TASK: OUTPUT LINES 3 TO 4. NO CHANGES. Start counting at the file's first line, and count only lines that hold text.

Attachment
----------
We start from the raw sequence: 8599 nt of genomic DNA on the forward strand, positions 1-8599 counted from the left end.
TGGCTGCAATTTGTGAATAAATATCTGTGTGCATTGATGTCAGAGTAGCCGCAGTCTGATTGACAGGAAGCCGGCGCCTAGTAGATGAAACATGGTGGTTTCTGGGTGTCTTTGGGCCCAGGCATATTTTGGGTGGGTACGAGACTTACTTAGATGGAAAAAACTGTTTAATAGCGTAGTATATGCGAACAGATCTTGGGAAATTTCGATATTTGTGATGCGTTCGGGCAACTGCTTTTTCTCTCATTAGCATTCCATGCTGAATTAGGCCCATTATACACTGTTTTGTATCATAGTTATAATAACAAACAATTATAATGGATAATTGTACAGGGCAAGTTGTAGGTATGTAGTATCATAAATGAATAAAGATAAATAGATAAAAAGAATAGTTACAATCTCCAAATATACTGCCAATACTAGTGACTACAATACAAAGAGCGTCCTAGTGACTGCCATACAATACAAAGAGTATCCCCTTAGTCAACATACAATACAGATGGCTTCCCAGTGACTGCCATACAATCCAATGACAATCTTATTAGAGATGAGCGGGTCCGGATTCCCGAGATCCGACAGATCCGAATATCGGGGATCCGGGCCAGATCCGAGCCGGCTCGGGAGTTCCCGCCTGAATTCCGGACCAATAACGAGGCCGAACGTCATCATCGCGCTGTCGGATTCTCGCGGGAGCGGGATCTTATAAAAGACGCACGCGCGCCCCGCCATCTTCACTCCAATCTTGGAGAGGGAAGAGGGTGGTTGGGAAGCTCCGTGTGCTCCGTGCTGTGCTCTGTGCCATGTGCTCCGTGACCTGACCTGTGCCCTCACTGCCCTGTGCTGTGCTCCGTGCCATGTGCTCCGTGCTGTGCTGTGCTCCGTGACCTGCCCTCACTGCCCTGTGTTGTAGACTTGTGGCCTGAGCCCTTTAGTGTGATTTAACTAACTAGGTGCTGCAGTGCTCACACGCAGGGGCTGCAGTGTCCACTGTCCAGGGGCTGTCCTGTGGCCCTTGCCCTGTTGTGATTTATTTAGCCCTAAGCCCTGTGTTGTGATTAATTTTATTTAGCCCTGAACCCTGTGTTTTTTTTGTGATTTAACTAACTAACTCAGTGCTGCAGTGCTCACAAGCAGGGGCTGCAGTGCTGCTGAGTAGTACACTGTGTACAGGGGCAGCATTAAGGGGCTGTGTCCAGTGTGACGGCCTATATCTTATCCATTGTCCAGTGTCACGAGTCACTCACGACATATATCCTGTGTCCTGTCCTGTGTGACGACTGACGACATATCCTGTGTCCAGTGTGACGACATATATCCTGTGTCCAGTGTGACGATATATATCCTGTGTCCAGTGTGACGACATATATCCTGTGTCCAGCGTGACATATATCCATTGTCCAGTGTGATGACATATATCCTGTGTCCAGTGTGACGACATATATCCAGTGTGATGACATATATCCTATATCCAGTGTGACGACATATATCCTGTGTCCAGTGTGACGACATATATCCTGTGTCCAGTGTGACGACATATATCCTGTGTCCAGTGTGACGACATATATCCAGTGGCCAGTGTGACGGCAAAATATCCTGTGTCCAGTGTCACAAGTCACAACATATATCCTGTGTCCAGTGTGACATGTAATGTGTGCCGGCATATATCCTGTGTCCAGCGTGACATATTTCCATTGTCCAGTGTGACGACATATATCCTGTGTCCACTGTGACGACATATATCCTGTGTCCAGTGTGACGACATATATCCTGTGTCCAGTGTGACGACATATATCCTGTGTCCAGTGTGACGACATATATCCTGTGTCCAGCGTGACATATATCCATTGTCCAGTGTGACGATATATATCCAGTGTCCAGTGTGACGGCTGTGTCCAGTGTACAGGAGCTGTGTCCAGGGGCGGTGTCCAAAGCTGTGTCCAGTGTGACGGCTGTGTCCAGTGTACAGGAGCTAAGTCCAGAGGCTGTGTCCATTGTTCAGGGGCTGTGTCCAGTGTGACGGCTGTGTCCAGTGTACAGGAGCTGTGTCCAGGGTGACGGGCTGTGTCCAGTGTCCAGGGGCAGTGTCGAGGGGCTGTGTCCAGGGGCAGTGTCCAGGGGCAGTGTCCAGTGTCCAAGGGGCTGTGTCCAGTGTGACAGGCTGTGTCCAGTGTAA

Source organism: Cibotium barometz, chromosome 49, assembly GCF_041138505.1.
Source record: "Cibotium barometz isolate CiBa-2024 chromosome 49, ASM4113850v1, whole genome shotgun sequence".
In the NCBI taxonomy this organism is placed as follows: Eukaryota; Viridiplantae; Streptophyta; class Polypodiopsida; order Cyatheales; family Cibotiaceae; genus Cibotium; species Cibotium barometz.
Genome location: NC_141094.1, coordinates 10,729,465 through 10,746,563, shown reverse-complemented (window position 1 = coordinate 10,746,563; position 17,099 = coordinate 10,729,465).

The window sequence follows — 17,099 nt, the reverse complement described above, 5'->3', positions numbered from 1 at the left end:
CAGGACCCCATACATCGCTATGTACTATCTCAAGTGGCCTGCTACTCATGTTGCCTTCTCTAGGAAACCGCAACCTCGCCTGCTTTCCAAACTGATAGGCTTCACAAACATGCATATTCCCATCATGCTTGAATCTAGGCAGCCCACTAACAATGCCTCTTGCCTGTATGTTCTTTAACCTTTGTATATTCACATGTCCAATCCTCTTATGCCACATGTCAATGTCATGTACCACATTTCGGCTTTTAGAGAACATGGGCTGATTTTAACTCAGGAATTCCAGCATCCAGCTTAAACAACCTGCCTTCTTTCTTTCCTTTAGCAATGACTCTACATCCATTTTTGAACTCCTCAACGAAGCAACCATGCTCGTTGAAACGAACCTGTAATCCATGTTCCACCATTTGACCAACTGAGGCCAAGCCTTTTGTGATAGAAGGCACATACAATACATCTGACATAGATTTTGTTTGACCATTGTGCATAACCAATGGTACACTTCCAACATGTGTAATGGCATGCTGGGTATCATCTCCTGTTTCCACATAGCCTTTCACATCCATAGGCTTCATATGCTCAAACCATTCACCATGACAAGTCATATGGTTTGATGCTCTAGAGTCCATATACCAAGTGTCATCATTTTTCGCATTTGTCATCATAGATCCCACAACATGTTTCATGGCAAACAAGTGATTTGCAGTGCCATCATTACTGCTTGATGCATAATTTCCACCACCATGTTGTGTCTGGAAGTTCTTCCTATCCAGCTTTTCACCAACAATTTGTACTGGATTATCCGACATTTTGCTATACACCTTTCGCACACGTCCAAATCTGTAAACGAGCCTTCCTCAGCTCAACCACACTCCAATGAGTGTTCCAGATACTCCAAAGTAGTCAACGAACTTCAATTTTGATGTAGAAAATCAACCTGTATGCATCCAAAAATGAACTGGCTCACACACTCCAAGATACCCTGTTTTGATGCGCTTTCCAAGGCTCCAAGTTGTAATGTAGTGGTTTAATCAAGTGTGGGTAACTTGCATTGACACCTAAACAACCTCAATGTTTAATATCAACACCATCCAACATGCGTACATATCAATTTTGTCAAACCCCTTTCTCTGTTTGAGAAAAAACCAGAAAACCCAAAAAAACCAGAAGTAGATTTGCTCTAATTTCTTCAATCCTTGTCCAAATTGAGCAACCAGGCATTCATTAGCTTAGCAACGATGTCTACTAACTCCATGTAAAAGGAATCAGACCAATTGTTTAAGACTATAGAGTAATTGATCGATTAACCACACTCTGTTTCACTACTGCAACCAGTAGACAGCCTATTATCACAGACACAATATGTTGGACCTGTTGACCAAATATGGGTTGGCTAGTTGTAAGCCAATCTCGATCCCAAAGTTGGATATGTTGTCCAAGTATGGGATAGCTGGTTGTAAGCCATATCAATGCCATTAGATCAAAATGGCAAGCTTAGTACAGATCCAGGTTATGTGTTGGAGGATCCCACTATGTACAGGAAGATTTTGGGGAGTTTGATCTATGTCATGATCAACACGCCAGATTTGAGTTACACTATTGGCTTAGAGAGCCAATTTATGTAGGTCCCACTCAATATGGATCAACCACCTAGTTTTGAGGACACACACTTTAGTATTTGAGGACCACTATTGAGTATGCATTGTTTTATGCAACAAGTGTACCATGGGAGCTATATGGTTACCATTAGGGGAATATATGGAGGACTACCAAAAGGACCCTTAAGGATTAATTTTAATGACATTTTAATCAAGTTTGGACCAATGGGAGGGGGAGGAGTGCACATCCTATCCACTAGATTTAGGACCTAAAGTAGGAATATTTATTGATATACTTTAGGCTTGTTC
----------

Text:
Source organism: Cibotium barometz, chromosome 49, assembly GCF_041138505.1.
Source record: "Cibotium barometz isolate CiBa-2024 chromosome 49, ASM4113850v1, whole genome shotgun sequence".